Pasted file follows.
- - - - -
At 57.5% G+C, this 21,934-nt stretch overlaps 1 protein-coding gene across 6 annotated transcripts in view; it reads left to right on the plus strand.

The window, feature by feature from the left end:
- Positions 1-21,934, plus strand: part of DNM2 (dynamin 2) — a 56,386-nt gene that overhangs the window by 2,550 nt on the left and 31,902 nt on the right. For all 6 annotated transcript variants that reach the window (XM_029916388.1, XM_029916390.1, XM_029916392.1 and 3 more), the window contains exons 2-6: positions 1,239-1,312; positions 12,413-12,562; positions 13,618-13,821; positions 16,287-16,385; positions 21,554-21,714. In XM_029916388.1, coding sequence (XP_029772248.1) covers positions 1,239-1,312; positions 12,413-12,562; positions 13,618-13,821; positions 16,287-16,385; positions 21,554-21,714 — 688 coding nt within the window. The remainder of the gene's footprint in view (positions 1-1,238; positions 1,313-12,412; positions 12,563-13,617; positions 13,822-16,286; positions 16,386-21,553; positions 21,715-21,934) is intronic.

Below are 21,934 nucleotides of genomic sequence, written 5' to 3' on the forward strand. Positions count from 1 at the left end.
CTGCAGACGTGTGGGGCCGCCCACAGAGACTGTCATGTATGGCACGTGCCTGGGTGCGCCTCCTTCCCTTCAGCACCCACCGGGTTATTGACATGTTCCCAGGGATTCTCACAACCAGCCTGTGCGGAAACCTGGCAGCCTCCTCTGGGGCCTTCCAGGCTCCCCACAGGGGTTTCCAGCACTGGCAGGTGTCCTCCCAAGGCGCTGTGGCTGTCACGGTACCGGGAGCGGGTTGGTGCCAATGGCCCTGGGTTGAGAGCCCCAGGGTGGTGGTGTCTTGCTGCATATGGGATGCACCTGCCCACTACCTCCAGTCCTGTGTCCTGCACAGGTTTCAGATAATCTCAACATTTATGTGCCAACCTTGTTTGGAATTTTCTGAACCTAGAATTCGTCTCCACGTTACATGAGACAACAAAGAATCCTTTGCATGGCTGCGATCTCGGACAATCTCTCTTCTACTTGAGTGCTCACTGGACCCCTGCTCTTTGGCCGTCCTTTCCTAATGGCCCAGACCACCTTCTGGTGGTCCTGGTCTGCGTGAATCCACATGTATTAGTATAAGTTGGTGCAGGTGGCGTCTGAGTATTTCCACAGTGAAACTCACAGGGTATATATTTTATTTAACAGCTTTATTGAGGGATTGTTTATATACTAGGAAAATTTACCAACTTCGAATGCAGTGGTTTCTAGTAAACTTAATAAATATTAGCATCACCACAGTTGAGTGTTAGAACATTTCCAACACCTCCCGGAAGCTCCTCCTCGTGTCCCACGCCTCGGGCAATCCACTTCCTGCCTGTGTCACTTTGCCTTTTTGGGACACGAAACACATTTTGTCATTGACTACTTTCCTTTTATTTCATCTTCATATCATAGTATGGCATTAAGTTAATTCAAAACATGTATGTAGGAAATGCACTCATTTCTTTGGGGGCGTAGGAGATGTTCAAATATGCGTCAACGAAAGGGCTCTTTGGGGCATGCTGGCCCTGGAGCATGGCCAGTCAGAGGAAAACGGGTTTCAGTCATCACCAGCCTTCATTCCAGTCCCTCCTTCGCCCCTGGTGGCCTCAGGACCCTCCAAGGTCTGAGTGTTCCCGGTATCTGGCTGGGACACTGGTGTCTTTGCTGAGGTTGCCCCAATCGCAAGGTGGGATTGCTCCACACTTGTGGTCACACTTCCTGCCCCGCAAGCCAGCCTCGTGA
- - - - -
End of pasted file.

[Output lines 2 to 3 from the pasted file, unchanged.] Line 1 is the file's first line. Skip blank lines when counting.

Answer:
The window, feature by feature from the left end:
- Positions 1-21,934, plus strand: part of DNM2 (dynamin 2) — a 56,386-nt gene that overhangs the window by 2,550 nt on the left and 31,902 nt on the right. For all 6 annotated transcript variants that reach the window (XM_029916388.1, XM_029916390.1, XM_029916392.1 and 3 more), the window contains exons 2-6: positions 1,239-1,312; positions 12,413-12,562; positions 13,618-13,821; positions 16,287-16,385; positions 21,554-21,714. In XM_029916388.1, coding sequence (XP_029772248.1) covers positions 1,239-1,312; positions 12,413-12,562; positions 13,618-13,821; positions 16,287-16,385; positions 21,554-21,714 — 688 coding nt within the window. The remainder of the gene's footprint in view (positions 1-1,238; positions 1,313-12,412; positions 12,563-13,617; positions 13,822-16,286; positions 16,386-21,553; positions 21,715-21,934) is intronic.